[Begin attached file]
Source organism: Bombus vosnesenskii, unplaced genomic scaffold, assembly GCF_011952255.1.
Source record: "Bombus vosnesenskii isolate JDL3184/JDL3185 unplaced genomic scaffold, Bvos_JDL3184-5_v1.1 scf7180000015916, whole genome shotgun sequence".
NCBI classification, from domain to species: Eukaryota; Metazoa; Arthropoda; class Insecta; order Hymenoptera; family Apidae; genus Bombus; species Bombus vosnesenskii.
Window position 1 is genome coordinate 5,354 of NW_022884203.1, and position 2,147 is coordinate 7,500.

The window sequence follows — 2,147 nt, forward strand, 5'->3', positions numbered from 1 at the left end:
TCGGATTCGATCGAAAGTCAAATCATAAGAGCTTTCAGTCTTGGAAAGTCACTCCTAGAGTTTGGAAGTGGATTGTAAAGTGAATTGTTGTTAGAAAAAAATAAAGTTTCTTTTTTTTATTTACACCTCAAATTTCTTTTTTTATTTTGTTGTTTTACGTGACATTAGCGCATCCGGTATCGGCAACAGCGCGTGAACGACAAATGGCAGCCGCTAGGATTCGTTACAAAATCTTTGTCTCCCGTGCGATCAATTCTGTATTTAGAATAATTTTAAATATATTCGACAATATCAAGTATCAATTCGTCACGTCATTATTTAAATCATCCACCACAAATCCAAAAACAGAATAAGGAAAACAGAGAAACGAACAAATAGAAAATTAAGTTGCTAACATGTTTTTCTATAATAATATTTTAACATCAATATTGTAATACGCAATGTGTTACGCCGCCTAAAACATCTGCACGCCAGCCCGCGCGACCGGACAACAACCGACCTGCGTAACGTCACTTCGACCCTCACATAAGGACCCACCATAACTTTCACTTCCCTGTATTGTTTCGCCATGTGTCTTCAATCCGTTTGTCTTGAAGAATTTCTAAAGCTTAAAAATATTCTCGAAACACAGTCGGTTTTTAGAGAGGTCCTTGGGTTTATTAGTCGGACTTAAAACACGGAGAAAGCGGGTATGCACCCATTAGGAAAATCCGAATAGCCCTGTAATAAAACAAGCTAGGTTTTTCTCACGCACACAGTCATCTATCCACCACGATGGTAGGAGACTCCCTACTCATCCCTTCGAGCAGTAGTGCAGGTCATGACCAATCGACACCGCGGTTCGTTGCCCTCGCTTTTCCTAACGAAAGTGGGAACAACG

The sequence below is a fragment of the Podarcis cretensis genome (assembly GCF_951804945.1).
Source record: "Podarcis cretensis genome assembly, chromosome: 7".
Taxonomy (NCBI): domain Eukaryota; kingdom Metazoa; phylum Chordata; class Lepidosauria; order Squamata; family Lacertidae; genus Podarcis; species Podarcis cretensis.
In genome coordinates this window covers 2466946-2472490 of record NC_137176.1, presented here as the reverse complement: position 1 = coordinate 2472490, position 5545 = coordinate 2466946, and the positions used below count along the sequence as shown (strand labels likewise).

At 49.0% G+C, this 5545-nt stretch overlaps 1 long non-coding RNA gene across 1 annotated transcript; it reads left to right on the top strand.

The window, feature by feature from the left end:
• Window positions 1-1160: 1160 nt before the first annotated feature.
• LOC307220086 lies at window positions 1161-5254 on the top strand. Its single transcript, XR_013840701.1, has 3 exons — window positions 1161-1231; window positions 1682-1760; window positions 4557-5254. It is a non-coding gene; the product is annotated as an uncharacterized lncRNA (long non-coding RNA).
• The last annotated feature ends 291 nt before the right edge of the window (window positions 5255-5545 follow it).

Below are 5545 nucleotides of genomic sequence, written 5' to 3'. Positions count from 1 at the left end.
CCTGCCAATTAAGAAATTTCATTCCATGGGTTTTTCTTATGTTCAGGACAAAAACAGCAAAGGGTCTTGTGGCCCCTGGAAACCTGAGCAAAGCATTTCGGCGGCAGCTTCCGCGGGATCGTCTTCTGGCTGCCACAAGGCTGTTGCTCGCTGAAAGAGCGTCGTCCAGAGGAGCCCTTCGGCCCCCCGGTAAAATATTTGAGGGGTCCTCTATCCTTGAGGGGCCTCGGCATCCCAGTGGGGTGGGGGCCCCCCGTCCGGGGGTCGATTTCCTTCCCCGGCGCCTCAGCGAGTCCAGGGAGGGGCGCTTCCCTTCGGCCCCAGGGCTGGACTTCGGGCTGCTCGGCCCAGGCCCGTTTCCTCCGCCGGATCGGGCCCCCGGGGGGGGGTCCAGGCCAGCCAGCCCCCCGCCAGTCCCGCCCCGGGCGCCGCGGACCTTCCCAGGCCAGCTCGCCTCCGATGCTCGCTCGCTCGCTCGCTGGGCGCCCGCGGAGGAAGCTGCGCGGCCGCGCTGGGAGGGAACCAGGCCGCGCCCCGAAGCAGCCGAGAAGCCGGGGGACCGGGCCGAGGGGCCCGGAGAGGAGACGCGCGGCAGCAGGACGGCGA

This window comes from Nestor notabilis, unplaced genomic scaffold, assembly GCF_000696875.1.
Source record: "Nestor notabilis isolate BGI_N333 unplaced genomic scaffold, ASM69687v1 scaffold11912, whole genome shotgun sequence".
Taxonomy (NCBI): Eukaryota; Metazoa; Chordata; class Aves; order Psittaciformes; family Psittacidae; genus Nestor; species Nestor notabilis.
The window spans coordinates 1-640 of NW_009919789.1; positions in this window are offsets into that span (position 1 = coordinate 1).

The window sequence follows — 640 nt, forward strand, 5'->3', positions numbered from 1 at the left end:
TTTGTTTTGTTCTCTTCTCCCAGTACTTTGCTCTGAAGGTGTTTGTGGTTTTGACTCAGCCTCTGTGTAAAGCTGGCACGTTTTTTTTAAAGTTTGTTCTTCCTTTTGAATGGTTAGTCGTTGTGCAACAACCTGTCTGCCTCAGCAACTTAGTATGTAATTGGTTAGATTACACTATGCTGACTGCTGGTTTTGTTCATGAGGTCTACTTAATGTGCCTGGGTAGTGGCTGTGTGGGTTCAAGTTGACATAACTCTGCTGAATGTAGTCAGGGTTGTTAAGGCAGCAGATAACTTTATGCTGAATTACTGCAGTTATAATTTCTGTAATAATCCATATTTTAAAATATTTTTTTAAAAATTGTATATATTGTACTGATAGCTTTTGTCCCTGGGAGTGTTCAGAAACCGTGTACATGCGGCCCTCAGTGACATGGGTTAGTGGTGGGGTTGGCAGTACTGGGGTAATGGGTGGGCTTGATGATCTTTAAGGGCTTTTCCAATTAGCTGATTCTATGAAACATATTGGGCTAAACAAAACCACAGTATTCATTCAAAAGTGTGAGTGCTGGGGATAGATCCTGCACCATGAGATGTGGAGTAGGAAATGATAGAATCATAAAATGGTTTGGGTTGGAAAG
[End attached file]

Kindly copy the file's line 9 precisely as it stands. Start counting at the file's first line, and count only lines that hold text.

Taxonomy (NCBI): domain Eukaryota; kingdom Metazoa; phylum Chordata; class Lepidosauria; order Squamata; family Lacertidae; genus Podarcis; species Podarcis cretensis.